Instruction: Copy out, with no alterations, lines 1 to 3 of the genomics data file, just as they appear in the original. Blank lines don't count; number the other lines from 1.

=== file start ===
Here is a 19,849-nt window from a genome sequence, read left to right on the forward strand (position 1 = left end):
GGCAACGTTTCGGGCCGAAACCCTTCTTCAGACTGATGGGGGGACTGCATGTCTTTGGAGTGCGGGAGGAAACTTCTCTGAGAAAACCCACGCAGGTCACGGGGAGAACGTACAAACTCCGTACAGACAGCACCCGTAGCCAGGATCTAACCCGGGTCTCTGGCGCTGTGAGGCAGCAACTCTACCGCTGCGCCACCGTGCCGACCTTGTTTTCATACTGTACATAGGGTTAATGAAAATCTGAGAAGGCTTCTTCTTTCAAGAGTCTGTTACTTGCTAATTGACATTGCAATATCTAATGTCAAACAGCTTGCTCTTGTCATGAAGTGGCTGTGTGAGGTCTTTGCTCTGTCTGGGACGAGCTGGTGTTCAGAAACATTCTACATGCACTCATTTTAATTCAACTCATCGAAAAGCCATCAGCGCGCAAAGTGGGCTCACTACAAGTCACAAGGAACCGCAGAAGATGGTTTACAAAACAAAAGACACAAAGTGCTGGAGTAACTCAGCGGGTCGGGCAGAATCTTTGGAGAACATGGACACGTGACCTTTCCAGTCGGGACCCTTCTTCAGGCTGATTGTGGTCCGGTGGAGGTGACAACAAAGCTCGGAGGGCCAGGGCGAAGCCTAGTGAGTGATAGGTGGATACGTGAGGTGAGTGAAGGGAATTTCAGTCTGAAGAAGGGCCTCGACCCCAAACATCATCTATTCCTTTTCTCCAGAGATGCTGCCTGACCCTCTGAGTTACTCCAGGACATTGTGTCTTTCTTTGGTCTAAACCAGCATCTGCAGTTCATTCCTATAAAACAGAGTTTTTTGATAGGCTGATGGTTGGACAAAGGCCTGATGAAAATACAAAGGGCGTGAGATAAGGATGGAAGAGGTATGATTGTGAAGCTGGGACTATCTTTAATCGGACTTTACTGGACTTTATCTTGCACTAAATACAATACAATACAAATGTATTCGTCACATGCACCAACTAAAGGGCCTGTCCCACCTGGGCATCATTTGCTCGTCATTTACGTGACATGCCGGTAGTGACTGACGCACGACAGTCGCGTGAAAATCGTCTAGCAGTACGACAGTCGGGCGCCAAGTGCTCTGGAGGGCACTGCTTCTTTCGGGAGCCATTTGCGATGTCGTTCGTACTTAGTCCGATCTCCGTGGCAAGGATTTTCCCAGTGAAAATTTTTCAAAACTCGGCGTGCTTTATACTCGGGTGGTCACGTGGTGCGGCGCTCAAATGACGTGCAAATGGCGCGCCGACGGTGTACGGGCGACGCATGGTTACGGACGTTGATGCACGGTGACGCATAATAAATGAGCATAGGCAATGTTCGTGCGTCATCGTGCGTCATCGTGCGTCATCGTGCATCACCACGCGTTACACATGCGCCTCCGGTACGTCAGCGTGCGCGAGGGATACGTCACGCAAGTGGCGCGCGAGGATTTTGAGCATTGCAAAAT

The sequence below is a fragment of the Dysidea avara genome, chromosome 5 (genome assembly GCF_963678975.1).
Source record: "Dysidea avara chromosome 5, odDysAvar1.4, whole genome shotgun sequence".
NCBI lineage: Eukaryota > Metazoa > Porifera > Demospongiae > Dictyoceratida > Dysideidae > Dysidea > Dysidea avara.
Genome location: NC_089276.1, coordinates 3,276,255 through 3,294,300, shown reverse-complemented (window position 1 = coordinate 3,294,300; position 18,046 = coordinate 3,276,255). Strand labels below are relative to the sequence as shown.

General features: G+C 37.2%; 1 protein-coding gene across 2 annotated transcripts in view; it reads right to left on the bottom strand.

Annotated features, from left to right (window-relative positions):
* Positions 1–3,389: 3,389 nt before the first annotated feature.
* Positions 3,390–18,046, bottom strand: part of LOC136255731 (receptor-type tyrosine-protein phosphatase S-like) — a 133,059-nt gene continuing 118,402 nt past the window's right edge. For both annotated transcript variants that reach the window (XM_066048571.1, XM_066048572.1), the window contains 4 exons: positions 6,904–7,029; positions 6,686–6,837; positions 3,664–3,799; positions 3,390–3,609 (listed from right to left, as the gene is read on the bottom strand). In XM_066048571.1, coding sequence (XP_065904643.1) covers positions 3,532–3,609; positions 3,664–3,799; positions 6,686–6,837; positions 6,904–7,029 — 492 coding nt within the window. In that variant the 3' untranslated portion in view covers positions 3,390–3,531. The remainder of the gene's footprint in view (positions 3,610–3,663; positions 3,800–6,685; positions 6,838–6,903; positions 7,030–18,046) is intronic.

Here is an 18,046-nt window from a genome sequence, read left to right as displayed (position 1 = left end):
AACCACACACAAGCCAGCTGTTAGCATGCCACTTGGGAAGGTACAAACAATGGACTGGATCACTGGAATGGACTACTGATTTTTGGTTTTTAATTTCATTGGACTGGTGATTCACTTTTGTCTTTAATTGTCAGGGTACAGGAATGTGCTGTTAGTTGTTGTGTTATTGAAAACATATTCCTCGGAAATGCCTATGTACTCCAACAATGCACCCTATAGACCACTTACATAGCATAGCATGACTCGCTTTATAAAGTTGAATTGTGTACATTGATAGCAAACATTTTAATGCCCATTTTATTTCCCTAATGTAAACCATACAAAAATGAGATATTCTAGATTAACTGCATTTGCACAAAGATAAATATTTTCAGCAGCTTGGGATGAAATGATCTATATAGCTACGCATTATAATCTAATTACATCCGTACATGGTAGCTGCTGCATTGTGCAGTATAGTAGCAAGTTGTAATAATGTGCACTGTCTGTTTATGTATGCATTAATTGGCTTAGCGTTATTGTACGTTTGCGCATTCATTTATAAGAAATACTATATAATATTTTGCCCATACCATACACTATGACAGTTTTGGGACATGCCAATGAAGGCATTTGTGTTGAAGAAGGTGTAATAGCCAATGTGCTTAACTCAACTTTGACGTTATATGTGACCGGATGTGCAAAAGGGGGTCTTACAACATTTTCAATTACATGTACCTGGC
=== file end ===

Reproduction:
Here is a 19,849-nt window from a genome sequence, read left to right on the forward strand (position 1 = left end):
GGCAACGTTTCGGGCCGAAACCCTTCTTCAGACTGATGGGGGGACTGCATGTCTTTGGAGTGCGGGAGGAAACTTCTCTGAGAAAACCCACGCAGGTCACGGGGAGAACGTACAAACTCCGTACAGACAGCACCCGTAGCCAGGATCTAACCCGGGTCTCTGGCGCTGTGAGGCAGCAACTCTACCGCTGCGCCACCGTGCCGACCTTGTTTTCATACTGTACATAGGGTTAATGAAAATCTGAGAAGGCTTCTTCTTTCAAGAGTCTGTTACTTGCTAATTGACATTGCAATATCTAATGTCAAACAGCTTGCTCTTGTCATGAAGTGGCTGTGTGAGGTCTTTGCTCTGTCTGGGACGAGCTGGTGTTCAGAAACATTCTACATGCACTCATTTTAATTCAACTCATCGAAAAGCCATCAGCGCGCAAAGTGGGCTCACTACAAGTCACAAGGAACCGCAGAAGATGGTTTACAAAACAAAAGACACAAAGTGCTGGAGTAACTCAGCGGGTCGGGCAGAATCTTTGGAGAACATGGACACGTGACCTTTCCAGTCGGGACCCTTCTTCAGGCTGATTGTGGTCCGGTGGAGGTGACAACAAAGCTCGGAGGGCCAGGGCGAAGCCTAGTGAGTGATAGGTGGATACGTGAGGTGAGTGAAGGGAATTTCAGTCTGAAGAAGGGCCTCGACCCCAAACATCATCTATTCCTTTTCTCCAGAGATGCTGCCTGACCCTCTGAGTTACTCCAGGACATTGTGTCTTTCTTTGGTCTAAACCAGCATCTGCAGTTCATTCCTATAAAACAGAGTTTTTTGATAGGCTGATGGTTGGACAAAGGCCTGATGAAAATACAAAGGGCGTGAGATAAGGATGGAAGAGGTATGATTGTGAAGCTGGGACTATCTTTAATCGGACTTTACTGGACTTTATCTTGCACTAAATACAATACAATACAAATGTATTCGTCACATGCACCAACTAAAGGGCCTGTCCCACCTGGGCATCATTTGCTCGTCATTTACGTGACATGCCGGTAGTGACTGACGCACGACAGTCGCGTGAAAATCGTCTAGCAGTACGACAGTCGGGCGCCAAGTGCTCTGGAGGGCACTGCTTCTTTCGGGAGCCATTTGCGATGTCGTTCGTACTTAGTCCGATCTCCGTGGCAAGGATTTTCCCAGTGAAAATTTTTCAAAACTCGGCGTGCTTTATACTCGGGTGGTCACGTGGTGCGGCGCTCAAATGACGTGCAAATGGCGCGCCGACGGTGTACGGGCGACGCATGGTTACGGACGTTGATGCACGGTGACGCATAATAAATGAGCATAGGCAATGTTCGTGCGTCATCGTGCGTCATCGTGCGTCATCGTGCATCACCACGCGTTACACATGCGCCTCCGGTACGTCAGCGTGCGCGAGGGATACGTCACGCAAGTGGCGCGCGAGGATTTTGAGCATTGCAAAAT

The sequence below is a fragment of the Dysidea avara genome, chromosome 5 (genome assembly GCF_963678975.1).